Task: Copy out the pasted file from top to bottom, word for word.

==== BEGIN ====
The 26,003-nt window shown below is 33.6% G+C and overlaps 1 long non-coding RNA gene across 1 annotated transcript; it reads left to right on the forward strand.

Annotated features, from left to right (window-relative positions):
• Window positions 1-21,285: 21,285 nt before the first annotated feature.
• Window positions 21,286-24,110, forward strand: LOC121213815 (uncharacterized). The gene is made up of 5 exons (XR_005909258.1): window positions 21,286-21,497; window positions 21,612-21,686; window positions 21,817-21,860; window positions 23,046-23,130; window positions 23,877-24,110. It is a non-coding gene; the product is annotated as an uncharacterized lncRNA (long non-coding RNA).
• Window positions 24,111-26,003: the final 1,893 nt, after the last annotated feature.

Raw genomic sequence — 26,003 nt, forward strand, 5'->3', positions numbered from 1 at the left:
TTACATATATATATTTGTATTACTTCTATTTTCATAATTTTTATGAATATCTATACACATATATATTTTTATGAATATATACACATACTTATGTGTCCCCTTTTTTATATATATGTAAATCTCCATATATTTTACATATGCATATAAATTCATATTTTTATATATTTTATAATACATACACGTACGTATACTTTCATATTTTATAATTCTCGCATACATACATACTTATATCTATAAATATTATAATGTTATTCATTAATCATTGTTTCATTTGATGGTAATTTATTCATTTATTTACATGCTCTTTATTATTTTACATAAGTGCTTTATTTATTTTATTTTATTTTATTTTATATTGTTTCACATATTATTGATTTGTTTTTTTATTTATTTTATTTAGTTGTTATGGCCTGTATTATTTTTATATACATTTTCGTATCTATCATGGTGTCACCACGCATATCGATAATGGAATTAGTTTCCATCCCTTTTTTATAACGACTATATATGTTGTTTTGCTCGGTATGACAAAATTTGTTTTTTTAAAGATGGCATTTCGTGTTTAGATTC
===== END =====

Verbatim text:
The 26,003-nt window shown below is 33.6% G+C and overlaps 1 long non-coding RNA gene across 1 annotated transcript; it reads left to right on the forward strand.

Annotated features, from left to right (window-relative positions):
• Window positions 1-21,285: 21,285 nt before the first annotated feature.
• Window positions 21,286-24,110, forward strand: LOC121213815 (uncharacterized). The gene is made up of 5 exons (XR_005909258.1): window positions 21,286-21,497; window positions 21,612-21,686; window positions 21,817-21,860; window positions 23,046-23,130; window positions 23,877-24,110. It is a non-coding gene; the product is annotated as an uncharacterized lncRNA (long non-coding RNA).
• Window positions 24,111-26,003: the final 1,893 nt, after the last annotated feature.

Raw genomic sequence — 26,003 nt, forward strand, 5'->3', positions numbered from 1 at the left:
TTACATATATATATTTGTATTACTTCTATTTTCATAATTTTTATGAATATCTATACACATATATATTTTTATGAATATATACACATACTTATGTGTCCCCTTTTTTATATATATGTAAATCTCCATATATTTTACATATGCATATAAATTCATATTTTTATATATTTTATAATACATACACGTACGTATACTTTCATATTTTATAATTCTCGCATACATACATACTTATATCTATAAATATTATAATGTTATTCATTAATCATTGTTTCATTTGATGGTAATTTATTCATTTATTTACATGCTCTTTATTATTTTACATAAGTGCTTTATTTATTTTATTTTATTTTATTTTATATTGTTTCACATATTATTGATTTGTTTTTTTATTTATTTTATTTAGTTGTTATGGCCTGTATTATTTTTATATACATTTTCGTATCTATCATGGTGTCACCACGCATATCGATAATGGAATTAGTTTCCATCCCTTTTTTATAACGACTATATATGTTGTTTTGCTCGGTATGACAAAATTTGTTTTTTTAAAGATGGCATTTCGTGTTTAGATTC